The feasibility of producing such a huge amount of power relies on continuing a similar rate of technological progress that took us to this point. This could involve fairly exotic space-based solar mirror arrays or anti-matter generators. But equally, if we successfully harness nuclear fusion—the same energy source that powers the sun—that would provide more than enough energy to reach K1.
Of course historical growth rates relating to technological ability and energy consumption do not prove that future growth rates will remain permanently above zero, on an inexorable upwards trajectory towards K1. But there may well be ongoing underlying factors driving such a pathway. Factors we don’t even control.
One of these relates to the technosphere. This complex planetary mega-system of technology, institutions, and humans—effectively every element of civilization, including humans merely as subcomponents—is considered by scientist Peter K. Haff, who coined the term, as an emerging autonomous global paradigm beyond our control or detailed understanding. Put simply, our civilization is a gigantic machine with its own logic. While currently reliant on humans to keep it functioning, it is too large and complex for us to fully direct.
Haff refers to the principle of maximum entropy production (MaxEP), which “asserts that sufficiently complex dynamic systems will evolve to a state in which usable energy is consumed as fast as possible, consistent with extant constraints.” Key concepts of non-equilibrium thermodynamics are difficult to precisely define and generalize, and as such MaxEP may not be falsifiable. It has, however, been used to successfully describe and predict complex Earth systems and as such may be better considered a powerful explanatory tool—a widely applicable method of inference rather than a physical law, according to Dyke and Kleidon.
“If a state of higher energy consumption can potentially be realized, that is, if there are no constraints that prohibit a faster rate of energy consumption, then [MaxEP] suggests that the technosphere will tend to evolve towards increased appropriation of usable energy, bearing its human parts along in the process.”
So what are possible constraints? For Peter Haff, the key concept is human acquisitiveness. He suggests that if the inclination to acquire is not eventually saturated, energy growth simply continues. So while humans might not be in full control of the technosphere, our desire to obtain more and more goods and services is what ultimately drives its growth.
It may be a structural, or infrastructural, question. Perhaps civilization will act as a bulwark, a limiting force against our more destructive innate urges. The track record of the existing “globalized” society is of course rather poor in this regard. Through capitalism, civilization in fact institutionalizes greed and insists, against the odds, on eternal growth fueled by unappeasable demand.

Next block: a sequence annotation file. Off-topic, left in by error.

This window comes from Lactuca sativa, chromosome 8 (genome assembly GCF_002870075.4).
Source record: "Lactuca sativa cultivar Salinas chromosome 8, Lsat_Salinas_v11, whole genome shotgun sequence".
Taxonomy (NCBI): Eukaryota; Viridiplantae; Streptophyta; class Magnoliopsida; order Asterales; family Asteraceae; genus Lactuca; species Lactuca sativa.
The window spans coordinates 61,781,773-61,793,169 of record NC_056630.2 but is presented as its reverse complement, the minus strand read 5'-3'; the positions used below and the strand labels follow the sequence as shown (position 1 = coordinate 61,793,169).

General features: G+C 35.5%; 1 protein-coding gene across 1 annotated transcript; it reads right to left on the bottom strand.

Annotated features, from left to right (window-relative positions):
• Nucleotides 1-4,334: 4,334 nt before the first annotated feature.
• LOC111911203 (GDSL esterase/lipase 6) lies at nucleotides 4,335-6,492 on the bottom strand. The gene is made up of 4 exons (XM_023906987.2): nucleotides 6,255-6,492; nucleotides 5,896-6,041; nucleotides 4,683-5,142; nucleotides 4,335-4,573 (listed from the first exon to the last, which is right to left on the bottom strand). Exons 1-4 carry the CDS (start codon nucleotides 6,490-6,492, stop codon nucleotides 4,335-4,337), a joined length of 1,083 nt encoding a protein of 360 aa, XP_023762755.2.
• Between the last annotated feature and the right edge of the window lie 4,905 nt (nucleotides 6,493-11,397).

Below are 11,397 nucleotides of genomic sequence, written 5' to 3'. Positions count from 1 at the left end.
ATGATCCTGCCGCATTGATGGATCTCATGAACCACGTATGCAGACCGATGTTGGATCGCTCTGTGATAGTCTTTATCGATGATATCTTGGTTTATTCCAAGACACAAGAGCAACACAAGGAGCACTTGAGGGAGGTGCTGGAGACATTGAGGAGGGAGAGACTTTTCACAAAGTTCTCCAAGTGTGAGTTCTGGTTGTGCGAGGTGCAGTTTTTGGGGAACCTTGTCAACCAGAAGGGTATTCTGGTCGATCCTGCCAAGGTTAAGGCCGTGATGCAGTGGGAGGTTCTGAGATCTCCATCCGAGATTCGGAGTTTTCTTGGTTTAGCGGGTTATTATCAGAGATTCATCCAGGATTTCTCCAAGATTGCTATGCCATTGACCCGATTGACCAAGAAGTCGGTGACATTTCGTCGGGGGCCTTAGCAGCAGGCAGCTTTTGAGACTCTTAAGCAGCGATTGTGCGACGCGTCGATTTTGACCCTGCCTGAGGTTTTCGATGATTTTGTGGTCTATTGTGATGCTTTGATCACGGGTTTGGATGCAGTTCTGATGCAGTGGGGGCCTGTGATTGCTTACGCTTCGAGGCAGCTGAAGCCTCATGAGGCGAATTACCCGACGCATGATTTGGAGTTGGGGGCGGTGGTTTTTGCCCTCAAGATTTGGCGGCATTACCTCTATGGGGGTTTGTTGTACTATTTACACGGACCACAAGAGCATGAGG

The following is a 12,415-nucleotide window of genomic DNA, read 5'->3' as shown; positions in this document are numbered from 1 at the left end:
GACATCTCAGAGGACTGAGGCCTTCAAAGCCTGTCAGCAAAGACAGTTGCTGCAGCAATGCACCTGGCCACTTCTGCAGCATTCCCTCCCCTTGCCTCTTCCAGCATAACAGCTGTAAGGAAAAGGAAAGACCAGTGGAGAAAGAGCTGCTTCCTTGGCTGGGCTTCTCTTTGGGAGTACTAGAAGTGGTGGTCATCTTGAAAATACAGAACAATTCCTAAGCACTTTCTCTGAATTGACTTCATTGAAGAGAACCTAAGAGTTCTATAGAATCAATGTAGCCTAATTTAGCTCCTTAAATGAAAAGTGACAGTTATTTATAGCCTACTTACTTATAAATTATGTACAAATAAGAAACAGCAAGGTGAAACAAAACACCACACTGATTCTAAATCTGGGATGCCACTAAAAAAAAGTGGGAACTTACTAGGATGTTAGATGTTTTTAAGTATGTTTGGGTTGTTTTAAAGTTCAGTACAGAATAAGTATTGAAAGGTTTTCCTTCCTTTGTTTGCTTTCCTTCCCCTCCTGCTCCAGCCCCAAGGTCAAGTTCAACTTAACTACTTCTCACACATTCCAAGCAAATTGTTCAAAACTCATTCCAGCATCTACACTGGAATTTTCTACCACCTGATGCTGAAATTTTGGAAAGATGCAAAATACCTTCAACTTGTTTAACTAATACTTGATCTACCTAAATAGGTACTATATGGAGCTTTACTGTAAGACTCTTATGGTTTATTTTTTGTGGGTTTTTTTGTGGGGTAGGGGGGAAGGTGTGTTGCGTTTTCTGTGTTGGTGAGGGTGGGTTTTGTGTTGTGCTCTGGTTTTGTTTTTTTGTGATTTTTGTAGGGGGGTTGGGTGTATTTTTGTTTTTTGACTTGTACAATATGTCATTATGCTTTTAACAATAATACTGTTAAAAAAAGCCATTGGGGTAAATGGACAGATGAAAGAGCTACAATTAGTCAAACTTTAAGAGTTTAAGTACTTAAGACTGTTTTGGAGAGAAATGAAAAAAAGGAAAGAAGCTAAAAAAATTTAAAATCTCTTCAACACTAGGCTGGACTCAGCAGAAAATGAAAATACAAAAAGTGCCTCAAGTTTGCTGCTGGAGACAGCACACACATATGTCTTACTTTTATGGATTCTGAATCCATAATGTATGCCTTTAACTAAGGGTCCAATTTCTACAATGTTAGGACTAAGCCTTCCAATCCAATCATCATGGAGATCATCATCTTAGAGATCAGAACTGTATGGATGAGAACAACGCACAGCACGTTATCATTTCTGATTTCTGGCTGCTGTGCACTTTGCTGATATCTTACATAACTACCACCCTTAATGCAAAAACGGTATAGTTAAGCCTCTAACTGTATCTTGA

The best candidate is likely to be environmental (physical, chemical) constraints. So far, technology has come to the rescue, allowing us to avoid apparent environmental constraints. The most famous example relates to Thomas Malthus’ prediction that humanity was heading towards collapse as a consequence of exponential population growth colliding with linear food production increases. The credit for such a collapse being avoided lies largely with technological developments, in particular the Haber-Bosch process, currently responsible for half of all human food agriculture.
As the discussion of the technosphere strongly suggests, we are likely not in control of technology or its development on a civilizational scale. No person, no government or institution, in fact, is in a position to permanently switch off the power grid or stop research into nuclear fusion or space-based solar arrays. This may be due to the sheer scale and complexity of the technosphere, and the attendant impossibility of direct interface with any functional control surface.
Whether desire can reach such a saturation point could also be a primarily biological question. Will a fundamental drive—formed across evolutionary timescales when scarcity was the norm and temporary abundance would be fully exploited—at one point find its natural maximum and level off?
This leads us on to a slightly different suggestion: that beyond practical matters or systems theory, in technology we have simply revealed a force much older and much greater than us, with its own inescapable logic.
“The obsolete psychological category of ‘greed’ privatizes and moralizes addiction, as if the profit-seeking tropism of a transnational capitalism propagating itself through epidemic consumerism were intelligible in terms of personal subjective traits. Wanting more is the index of interlock with cyberpositive machinic processes, and not the expression of private idiosyncrasy.”
In this reading, human greed is not a “human” trait at all. Rather, it is an unavoidable, inevitable expression of machinic desire, of technocapital, of processes of expansion and consumption that started before we existed. Humans are vectors of those processes, not agents. We’re simply along for the ride.
In other words, it may be the case that we are not in control of the factors driving ever-increasing energy consumption.
If ascending the Kardashev scale is a goal (and it is for some), its inevitability might seem desirable and exciting. But it’s not the case that an upwards trend guarantees a safe landing. If humans are being carried along an exponential trajectory of more and more energy production, there is a risk of collapse along the way. We might see climate change now as an example of that phenomenon: energy consumption has increased exponentially, while the associated waste—principally CO2—has accumulated to a point where both the biosphere and technosphere face severe consequences.